Activity 2: Geologic Cross Sections

Geologic cross sections show the Earth as it would appear if it was cut vertically with a large knife and viewed edge on. The depth portrayed can vary from a few feet to the entire radius of the Earth. Sections through the upper 200 to 300 km of the Earth show the lithospheric plates and the upper part of the asthenosphere. Thus they are useful for depicting plate tectonic boundaries.
indent.gif (51 bytes)The top part of Fig. 1 shows a map view of a protion of the South Pacific Basin near New Zealand. Along the southeast (left side) of the map is a midocean ridge. A trench-transform boundary occurs to the west (right). A geologic cross section along line A-A is shown in the bottom part Fig. 1. The ridge near A' is where new crust is created, so it represents a location of volcanic activity. Because it is new and hot, the lithosphere is thin and the upper mantle elevated. As it moves away from the ridge, cooling causes the lithosphere to thicken and its density to increase. The increasing depth of the ocean floor and its thicker profile result from these changes in density. These changes cause the sea floor to sink and the oceanic crust to thicken. Close to A, the vertical line in the cross section represents a transform fault. At this boundary, plates slide past each other, perpendicular to the plane of the page, so that the two lithospheric plates do not show any change in thickness.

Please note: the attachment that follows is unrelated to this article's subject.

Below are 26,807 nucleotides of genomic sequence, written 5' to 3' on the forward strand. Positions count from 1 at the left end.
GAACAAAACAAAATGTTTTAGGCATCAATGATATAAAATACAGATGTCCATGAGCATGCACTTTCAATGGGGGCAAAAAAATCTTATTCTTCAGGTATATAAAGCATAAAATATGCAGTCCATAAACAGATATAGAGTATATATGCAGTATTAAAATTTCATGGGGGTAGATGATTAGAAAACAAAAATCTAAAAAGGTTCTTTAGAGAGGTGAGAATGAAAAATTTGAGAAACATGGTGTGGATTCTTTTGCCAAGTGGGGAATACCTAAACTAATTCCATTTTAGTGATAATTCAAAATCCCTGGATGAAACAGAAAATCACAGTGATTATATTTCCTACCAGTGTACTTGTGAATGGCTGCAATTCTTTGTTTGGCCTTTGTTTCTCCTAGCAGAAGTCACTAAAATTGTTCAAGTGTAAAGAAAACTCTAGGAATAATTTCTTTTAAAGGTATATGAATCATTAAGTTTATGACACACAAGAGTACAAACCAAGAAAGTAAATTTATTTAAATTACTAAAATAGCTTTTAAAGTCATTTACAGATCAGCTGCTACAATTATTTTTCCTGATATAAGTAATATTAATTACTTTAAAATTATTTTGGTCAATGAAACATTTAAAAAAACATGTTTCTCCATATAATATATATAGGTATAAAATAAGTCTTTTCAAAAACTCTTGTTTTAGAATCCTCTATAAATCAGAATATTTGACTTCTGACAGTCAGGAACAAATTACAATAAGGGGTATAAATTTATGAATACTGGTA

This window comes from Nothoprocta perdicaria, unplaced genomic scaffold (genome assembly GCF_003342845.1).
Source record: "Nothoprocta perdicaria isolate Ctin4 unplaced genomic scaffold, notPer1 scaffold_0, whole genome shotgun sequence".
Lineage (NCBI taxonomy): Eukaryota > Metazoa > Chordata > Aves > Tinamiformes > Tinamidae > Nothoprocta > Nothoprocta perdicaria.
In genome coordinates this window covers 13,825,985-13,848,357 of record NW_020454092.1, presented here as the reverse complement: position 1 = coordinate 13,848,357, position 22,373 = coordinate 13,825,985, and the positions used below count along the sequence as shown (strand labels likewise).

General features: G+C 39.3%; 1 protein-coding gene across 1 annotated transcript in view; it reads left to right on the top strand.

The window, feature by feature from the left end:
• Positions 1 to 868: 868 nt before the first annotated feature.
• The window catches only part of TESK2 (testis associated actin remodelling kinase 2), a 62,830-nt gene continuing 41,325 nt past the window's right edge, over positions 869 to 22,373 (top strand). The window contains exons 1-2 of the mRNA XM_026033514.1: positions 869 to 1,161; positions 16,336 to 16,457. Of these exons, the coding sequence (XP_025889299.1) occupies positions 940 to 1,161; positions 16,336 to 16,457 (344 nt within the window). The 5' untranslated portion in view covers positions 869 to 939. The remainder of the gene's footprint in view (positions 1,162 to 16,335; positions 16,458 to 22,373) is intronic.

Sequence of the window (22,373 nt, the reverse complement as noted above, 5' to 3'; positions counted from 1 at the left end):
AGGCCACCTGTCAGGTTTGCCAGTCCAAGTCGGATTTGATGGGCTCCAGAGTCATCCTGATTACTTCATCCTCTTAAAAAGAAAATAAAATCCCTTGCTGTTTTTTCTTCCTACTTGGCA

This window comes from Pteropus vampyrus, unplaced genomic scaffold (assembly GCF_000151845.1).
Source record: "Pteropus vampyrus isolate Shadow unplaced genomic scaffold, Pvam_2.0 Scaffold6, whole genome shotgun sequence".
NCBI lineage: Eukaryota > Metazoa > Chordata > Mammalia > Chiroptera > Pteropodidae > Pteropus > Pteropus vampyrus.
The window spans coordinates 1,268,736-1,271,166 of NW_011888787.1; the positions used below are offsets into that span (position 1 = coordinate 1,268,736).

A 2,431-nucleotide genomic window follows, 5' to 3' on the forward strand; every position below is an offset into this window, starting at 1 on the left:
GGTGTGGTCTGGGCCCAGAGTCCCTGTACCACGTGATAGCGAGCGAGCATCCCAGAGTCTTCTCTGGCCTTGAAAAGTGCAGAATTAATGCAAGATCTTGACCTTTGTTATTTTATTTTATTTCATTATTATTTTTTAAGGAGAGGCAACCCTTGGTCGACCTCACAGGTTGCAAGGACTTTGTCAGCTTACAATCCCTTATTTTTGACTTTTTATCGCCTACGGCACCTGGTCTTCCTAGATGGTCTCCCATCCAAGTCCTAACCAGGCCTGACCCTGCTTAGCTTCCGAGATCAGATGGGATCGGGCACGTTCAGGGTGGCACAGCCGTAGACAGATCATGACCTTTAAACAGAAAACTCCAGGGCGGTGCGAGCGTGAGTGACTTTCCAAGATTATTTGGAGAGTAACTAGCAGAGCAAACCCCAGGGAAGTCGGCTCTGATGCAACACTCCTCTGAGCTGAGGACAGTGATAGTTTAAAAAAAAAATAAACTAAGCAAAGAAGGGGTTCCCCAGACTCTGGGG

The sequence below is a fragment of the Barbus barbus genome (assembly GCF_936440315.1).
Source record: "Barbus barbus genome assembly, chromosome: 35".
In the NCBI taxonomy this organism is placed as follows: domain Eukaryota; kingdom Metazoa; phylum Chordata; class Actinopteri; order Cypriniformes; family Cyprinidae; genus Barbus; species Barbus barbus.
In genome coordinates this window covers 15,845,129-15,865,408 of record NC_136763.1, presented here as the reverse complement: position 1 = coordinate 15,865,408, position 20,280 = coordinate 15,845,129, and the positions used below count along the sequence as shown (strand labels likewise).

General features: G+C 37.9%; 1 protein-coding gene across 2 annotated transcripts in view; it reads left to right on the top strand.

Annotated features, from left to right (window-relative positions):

Fig. 1: Example of a lithospheric cross section.

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